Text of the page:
I promised myself I would read the book with an open mind and I did. There is a lot I don’t agree with in the book but Dan Wetzel’s “Death to the BCS” is required reading for college football fans.
Wetzel’s book, which hits the store shelves on Thursday, makes the case through exhaustive interviews and research that many of the accepted truths about the BCS are simply not true and have been perpetuated by the major conferences who want to remain in complete control of post-season football.
Example: That the BCS is “lucrative” because it receives about $125 million per year from ESPN to show the games. Wetzel points out through numerous interviews that the a 16-team playoff would generate well over $750 million per year. So conservatively, he argues, the power structure is willing to leave $500 million on the table per year in order to stay in power.
Another example: If the BCS goes away, then the conferences will go back to the old bowl system: Big Ten Commissioner Jim Delany has suggested that if the BCS is forced out of business, the major conferences will simply go back to the system of conference tie ins (SEC to Sugar, Big 12 to Fiesta, Big Ten to Rose, etc). The Big Ten might be able to afford to do that, but few others could. They could not go back to the pre-1998 bowl system because they don’t have pre-1998 budgets any more. They need more money.
Wetzel says that while the entrenched power structure of the six major conferences and the bowls looks like an immovable object, the inevitability of a playoff is an irresistible force being created by a new, better-informed, internet savvy, generation of college football fans. These fans have grown up with more information and more exposure to college football than ever before. Wetzel makes the case these fans see every institution around them evolving at warp speed while college football stays in a system that was created before 24-hour news and sports was available on a handheld device. They want more from college football and are empowered to demand it.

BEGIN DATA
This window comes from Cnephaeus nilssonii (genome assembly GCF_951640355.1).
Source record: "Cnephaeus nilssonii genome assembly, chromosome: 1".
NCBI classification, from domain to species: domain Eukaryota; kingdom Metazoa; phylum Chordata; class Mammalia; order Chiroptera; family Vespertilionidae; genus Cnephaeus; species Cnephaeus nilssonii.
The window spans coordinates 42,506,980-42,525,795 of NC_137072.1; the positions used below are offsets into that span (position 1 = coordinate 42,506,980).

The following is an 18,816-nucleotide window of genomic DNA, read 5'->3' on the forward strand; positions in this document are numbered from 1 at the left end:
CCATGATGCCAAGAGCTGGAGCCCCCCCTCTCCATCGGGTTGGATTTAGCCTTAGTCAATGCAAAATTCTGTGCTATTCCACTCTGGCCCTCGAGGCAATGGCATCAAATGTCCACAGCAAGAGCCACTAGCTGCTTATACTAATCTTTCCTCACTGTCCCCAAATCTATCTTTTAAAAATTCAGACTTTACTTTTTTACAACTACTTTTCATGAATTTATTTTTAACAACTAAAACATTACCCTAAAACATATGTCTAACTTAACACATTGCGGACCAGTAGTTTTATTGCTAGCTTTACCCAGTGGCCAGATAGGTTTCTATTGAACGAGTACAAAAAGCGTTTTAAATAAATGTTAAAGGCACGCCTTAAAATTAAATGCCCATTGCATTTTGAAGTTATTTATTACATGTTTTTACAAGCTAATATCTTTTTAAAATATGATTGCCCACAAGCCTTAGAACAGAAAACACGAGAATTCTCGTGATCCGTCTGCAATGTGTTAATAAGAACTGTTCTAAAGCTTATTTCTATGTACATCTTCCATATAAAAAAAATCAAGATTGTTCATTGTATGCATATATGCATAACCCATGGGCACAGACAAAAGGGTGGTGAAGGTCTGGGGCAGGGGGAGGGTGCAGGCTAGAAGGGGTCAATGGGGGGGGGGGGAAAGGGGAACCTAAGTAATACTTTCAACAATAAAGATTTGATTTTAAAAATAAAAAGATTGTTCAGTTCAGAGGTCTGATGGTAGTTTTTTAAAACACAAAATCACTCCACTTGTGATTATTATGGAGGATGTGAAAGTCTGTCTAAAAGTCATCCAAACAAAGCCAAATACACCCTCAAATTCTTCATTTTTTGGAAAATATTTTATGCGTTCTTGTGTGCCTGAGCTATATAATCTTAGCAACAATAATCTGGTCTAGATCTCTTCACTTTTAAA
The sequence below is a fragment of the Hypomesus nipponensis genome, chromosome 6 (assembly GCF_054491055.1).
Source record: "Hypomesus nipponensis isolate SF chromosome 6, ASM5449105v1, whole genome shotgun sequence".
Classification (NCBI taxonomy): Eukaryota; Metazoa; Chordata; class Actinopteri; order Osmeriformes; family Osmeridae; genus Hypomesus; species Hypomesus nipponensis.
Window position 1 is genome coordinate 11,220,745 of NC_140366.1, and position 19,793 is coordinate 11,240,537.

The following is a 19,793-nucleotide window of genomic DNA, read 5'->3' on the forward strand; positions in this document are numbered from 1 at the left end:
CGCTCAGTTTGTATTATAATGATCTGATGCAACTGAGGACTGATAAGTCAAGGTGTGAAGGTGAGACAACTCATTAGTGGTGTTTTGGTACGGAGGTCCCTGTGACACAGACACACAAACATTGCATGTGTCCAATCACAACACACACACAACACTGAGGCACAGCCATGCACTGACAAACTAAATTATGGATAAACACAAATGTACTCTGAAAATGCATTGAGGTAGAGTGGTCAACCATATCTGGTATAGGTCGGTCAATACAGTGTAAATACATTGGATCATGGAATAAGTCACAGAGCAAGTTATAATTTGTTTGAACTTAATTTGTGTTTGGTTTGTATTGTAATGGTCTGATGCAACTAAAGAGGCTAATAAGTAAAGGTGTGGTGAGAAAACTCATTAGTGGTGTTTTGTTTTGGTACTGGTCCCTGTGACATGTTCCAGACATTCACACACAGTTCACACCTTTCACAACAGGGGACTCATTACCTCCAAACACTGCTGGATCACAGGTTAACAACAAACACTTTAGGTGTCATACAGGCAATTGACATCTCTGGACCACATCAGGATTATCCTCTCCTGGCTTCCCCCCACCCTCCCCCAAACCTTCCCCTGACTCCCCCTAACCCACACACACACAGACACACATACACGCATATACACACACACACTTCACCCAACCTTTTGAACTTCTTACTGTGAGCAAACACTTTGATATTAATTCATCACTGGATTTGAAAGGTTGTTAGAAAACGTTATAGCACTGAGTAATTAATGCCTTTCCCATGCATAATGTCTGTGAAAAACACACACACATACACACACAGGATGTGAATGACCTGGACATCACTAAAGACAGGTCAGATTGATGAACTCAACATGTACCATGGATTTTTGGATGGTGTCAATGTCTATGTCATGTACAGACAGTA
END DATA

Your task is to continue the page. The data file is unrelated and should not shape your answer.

Wetzel proposes a 16-team playoff to determine the national championship with all 11 winners of the Division I-A conferences getting an automatic berth with five at-large teams.
Here are his first-round pairings if the tournament had been in place in 2009:
No. 16 Troy (Sun Belt) at No. 1 Alabama (SEC)
No. 15 East Carolina (C-USA) at No. 2 Texas (Big 12)
No. 14 Central Michigan (MAC) at No. 3 Cincinnati (Big East)
No. 13 LSU (at-large) at No. 4 TCU (Mountain West)
No. 12 Penn State (at-large) at No. 5 Florida (at-large)
No. 11 Virginia Tech (at-large) at No. 6 Boise State (WAC)
No. 10 Iowa (at-large) at No. 7 Oregon (Pac-10)
No. 9 Georgia Tech (ACC) at No. 8 Ohio State (Big Ten)
A selection committee, not the BCS Standings made up of poll voters and computers, would pick the five at-large teams. And Wetzel makes the point that the competition for and the speculation about those five at-large slots would be riveting in the final month of the season.